Is democracy in Brazil in danger, with far-right extremist in presidential runoff? ANALYSIS

PHOTO: People watch an internet video of Brazilian presidential candidate for the Social Liberal Party (PSL), Jair Bolsonaro, on TV at a bar of Lapa neighborhood, in Rio de Janeiro, Oct. 07, 2018.PlayFernando Souza/AFP/Getty Images
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Brazil is the largest democracy of Latin America since the end of its military regime that ruled the country for more than 20 years, from 1964 to 1985.

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But some observers wonder if its democracy is at risk with a far-right extremist candidate, Jair Bolsonaro, 63, who calls himself "the Trump of Brazil" winning the first round of the presidential election, moving him to the runoff at the end of the month.

The former army captain -- who is openly homophobic, misogynist, racist, authoritarian and pro-gun -- got 46 percent of the vote compared to the 29.3 percent for the second-place candidate, Fernando Haddad of the Worker's Party.

"This vote was a real and clear rejection to everything that was symbolized by the left parties and by Lula," said Thiago de Oliveira, a Brazilian political risks expert at ARKO to ABC News, referring to Lula da Silva, a left-wing politician who was president from 2003 to 2011.

PHOTO: Brazils right-wing presidential candidate for the Social Liberal Party (PSL) Jair Bolsonaro walks in front of the Brazilian flag as he prepares to cast his vote during the general elections, in Rio de Janeiro on Oct. 7, 2018. Mauro Pimentel/AFP/Getty Images
Brazil's right-wing presidential candidate for the Social Liberal Party (PSL) Jair Bolsonaro walks in front of the Brazilian flag as he prepares to cast his vote during the general elections, in Rio de Janeiro on Oct. 7, 2018.

He said he thinks that the country's younger generation is not aware of Brazil's past under military dictatorship.

"I don't see any nostalgia of the old time of the dictatorship in this vote," de Oliveira said. "I don't think that more than 49 million Brazilian who voted for Jair Bolsonaro on Sunday want it either. It is just a way to express themselves in the most shocking way."

"It is an unusual and very risky time in the history of Brazil," Maria Luisa Mendonça, director of the Network for Social Justice and Human Rights in Brazil, said to ABC News. Lula da Silva, a left-wing politician, was the country’s president from 2003 to 2011.

PHOTO: Supporters of Jair Bolsonaro, presidential candidate with the Social Liberal Party celebrate in front of his house in Rio de Janeiro, Oct. 7, 2018. Ricardo Borges/AP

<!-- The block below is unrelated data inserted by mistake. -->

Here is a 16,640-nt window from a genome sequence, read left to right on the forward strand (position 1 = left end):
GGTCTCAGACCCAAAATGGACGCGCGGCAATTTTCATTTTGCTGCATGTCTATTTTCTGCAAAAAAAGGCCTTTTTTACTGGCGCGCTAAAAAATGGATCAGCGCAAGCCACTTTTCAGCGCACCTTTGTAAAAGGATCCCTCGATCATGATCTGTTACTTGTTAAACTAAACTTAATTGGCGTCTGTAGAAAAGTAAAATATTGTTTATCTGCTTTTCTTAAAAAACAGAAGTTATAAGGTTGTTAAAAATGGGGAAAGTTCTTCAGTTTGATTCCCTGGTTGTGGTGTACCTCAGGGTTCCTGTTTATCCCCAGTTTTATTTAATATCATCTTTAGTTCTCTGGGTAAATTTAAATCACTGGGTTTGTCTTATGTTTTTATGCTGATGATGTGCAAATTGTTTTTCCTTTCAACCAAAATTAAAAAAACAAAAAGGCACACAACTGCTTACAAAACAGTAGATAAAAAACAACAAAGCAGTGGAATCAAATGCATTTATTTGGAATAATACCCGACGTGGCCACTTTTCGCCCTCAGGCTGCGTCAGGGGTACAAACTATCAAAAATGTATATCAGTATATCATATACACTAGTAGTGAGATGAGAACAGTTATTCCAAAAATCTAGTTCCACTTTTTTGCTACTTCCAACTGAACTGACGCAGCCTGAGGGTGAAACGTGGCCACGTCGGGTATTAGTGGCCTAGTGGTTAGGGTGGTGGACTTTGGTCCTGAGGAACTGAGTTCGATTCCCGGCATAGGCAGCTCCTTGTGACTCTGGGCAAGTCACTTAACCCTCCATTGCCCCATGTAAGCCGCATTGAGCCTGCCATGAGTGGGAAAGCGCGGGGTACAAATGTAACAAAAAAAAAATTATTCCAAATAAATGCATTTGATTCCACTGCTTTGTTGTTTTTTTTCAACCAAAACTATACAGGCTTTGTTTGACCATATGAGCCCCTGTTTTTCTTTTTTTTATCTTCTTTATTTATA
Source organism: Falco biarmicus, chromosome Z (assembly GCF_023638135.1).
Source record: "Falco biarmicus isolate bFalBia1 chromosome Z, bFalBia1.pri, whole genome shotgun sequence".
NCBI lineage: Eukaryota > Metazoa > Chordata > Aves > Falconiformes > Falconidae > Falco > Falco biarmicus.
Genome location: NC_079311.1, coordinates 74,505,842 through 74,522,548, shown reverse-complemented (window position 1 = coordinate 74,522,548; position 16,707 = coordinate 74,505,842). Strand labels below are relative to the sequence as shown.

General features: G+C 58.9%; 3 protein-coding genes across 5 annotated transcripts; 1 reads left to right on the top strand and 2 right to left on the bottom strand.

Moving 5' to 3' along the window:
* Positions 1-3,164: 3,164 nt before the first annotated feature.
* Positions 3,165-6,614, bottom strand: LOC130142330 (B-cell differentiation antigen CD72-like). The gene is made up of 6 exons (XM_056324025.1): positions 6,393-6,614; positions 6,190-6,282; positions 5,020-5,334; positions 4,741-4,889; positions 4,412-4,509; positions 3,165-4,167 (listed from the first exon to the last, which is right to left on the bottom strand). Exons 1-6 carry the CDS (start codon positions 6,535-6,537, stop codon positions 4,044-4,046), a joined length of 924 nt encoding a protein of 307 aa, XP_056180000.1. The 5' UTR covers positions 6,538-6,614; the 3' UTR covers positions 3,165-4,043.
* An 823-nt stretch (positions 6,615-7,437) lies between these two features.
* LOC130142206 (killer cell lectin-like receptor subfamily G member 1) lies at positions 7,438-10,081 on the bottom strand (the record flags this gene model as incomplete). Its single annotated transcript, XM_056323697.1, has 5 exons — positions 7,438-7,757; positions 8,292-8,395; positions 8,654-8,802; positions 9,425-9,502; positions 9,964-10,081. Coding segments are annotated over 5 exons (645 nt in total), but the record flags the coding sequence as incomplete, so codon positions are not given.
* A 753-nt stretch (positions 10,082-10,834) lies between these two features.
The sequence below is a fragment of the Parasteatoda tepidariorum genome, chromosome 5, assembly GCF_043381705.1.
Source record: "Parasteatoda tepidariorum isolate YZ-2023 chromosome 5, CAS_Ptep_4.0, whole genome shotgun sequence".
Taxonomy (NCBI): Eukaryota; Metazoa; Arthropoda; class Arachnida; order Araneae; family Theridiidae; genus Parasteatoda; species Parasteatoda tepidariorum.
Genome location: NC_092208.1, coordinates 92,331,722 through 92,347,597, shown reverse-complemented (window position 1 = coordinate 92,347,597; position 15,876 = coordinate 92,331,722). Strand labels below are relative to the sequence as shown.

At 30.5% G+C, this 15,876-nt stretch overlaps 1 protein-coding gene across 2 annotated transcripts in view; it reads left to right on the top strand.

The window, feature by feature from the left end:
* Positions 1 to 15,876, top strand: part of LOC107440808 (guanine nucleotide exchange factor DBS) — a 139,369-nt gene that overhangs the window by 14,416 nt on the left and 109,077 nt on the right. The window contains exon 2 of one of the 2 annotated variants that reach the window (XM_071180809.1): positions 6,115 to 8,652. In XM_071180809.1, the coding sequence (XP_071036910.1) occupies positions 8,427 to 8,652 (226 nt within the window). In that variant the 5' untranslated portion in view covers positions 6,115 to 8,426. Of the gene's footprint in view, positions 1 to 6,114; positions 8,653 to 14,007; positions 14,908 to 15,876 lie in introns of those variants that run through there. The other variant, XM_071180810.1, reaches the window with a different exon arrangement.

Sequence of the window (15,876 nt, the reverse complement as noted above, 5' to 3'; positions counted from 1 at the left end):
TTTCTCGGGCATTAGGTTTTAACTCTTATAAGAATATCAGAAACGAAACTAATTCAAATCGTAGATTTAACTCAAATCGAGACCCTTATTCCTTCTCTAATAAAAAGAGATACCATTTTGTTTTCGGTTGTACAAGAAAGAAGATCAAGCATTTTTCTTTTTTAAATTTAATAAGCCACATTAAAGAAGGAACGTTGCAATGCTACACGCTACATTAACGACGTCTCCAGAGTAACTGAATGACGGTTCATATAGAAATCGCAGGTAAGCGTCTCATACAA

Supporters of Jair Bolsonaro, presidential candidate with the Social Liberal Party celebrate in front of his house in Rio de Janeiro, Oct. 7, 2018.

But some voters seem to think Bolsonaro will bring change, improving the economy and addressing corruption and violence in the country.

With 13 million unemployed, Brazilians voters seem ready to take a chance on a new leader.

"These elections are a real chance for us," said Nailma Bispo, a business developer from Ilheus to ABC News. "I think Jair Bolsonaro simply wants to stop these years of corruption."

PHOTO: A woman sells T-shirts and flags with the image of presidential frontrunner Jair Bolsonaro of the Social Liberal Party, in front of the headquarters of the national congress, in Brasilia, Brazil, Oct. 7, 2018. Eraldo Peres/AP
A woman sells T-shirts and flags with the image of presidential frontrunner Jair Bolsonaro of the Social Liberal Party, in front of the headquarters of the national congress, in Brasilia, Brazil, Oct. 7, 2018.

"I am very confident he can be a good president" she added.

A taxi driver from Rio de Janeiro said he also wants change.

"I don't trust Haddad; I don't trust the Worker's Party anymore. Brazil needs a real force to counter violence. I am voting Bolsonaro for the second round without any doubt. We need a better future," driver Joao Silva told ABC News.

PHOTO: A supporter of Brazilian presidential candidate for the Workers Party Fernando Haddad reacts during the general election vote count, in the South Zone of Rio de Janeiro, on Oct. 7, 2018. Daniel Ramalho/AFP/Getty Images
A supporter of Brazilian presidential candidate for the Workers' Party Fernando Haddad reacts during the general election vote count, in the South Zone of Rio de Janeiro, on Oct. 7, 2018.

Another backer of Bolsonaro, and potentially a vice president to him, is Gen. Antonio Hamilton Mourao, 65, who allowed a tribute in 2015 to a former member of the military dictatorship recognized by Brazilian justice officials as a torturer during the military rule.

Yesterday, outside of Bolsonaro's headquarter in a wealthy neighborhood of Rio de Janeiro, supporters screamed, "The captain arrived."

The second round of the presidential elections is on Oct. 28.